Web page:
The next day I prepared the mount. This can be prepared in several different ways, but for a truly stiff and stable end result, I fuse Decor Bond interfacing to both the top and the backing. I cut it the exact size of the finished mount, fuse it to fabric, and add the seam allowance as I trim away the excess fabric. The backing gets a slit cut in it, usually where the sleeve will cover it, or it can also be hidden by the label. This mount has no batting and will need no quilting stitches. The edge of the interfacing now becomes the stitching guide. Pinning parallel to the seam line allows you to check underneath to be sure the bottom is lined up properly to the front.
And here I am stitching. Stitch all the way around - no need to leave an opening because this will be turned inside out through the slit in the backing.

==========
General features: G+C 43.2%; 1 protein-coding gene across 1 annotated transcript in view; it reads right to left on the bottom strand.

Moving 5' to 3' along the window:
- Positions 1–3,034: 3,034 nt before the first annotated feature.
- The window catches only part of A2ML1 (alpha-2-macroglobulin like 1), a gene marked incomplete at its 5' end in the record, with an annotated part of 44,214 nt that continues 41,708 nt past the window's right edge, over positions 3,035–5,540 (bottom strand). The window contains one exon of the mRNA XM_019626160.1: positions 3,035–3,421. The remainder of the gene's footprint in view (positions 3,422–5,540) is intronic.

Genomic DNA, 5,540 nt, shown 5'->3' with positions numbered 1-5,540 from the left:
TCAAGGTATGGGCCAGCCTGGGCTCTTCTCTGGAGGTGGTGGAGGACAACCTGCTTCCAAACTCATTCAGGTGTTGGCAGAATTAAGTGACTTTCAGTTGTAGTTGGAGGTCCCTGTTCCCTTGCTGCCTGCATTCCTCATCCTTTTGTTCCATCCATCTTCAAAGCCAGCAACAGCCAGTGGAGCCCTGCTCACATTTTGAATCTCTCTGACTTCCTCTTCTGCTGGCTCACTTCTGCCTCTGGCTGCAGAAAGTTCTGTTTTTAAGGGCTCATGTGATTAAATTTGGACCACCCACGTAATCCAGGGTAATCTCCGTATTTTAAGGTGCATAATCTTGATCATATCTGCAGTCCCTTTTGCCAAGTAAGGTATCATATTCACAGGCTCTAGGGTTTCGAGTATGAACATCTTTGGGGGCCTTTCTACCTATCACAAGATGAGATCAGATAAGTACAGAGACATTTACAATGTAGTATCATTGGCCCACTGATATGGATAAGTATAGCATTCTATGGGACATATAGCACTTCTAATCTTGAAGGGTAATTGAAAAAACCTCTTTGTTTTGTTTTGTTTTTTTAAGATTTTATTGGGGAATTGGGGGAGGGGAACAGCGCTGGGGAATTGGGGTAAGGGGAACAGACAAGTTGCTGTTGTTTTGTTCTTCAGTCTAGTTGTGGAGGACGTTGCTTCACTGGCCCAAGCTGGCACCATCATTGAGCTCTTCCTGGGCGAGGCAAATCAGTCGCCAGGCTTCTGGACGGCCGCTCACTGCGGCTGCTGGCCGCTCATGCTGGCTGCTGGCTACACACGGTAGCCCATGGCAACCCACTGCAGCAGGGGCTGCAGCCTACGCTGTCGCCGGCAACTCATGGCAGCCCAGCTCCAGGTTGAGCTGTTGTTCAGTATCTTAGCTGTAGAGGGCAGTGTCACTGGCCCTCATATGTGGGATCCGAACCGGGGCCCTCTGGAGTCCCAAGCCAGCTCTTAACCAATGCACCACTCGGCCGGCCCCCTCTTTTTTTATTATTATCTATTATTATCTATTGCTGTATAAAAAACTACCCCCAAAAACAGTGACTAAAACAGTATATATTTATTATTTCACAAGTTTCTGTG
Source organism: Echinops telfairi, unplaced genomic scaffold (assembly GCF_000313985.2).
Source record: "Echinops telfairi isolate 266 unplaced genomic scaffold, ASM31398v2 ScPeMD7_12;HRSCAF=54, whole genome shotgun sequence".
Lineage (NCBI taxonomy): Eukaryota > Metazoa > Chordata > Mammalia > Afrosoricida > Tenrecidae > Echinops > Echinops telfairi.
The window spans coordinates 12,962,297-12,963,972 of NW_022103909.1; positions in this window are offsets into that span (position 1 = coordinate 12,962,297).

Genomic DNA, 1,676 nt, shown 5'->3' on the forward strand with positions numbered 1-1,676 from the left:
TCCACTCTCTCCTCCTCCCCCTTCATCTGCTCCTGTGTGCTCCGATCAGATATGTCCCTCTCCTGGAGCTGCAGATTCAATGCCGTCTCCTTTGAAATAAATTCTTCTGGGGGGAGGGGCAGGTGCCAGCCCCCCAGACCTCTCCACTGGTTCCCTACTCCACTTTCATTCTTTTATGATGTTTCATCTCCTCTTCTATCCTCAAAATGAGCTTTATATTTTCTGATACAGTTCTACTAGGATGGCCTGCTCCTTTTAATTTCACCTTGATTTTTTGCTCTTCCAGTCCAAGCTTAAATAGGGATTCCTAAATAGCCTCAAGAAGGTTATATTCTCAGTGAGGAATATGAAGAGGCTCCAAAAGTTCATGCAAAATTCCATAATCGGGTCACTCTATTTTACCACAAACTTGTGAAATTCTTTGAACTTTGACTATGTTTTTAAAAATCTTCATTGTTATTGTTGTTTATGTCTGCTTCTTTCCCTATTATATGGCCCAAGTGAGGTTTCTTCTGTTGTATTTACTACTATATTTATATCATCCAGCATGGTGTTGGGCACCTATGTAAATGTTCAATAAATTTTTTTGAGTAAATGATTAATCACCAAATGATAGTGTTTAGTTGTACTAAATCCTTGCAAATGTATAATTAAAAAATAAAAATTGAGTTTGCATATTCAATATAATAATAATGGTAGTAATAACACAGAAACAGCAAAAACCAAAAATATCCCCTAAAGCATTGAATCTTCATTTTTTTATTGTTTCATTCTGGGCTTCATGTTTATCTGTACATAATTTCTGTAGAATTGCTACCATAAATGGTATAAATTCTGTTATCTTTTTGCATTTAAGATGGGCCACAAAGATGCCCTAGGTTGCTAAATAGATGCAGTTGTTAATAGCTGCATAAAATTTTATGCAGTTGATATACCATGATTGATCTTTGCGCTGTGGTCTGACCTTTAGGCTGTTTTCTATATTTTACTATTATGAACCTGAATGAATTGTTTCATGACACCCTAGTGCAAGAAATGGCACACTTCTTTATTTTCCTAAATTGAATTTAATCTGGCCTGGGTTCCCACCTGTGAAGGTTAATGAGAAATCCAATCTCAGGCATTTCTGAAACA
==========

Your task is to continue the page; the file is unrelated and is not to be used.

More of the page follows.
Before turning, clip the corners to reduce bulk. It's hard enough getting those points poked out.
Once you have the corners to your liking, secure the slit with a whip stitch or herringbone stitch. Remember, this will be covered by the sleeve, so it doesn't have to be pretty. Sometimes, I've fused this closed. Then give the edges a good pressing, taking care to pull the backing under if necessary so that it doesn't show from the front.
Now it's time to attach the quilt to the mount. Before removing the newsprint, I'd pressed the binding under so I'd have that guide once the hard edge of the paper was gone. Here I'm using a little Roxanne Glue Baste to secure it in place. It's particularly helpful to glue the double layers at the corners.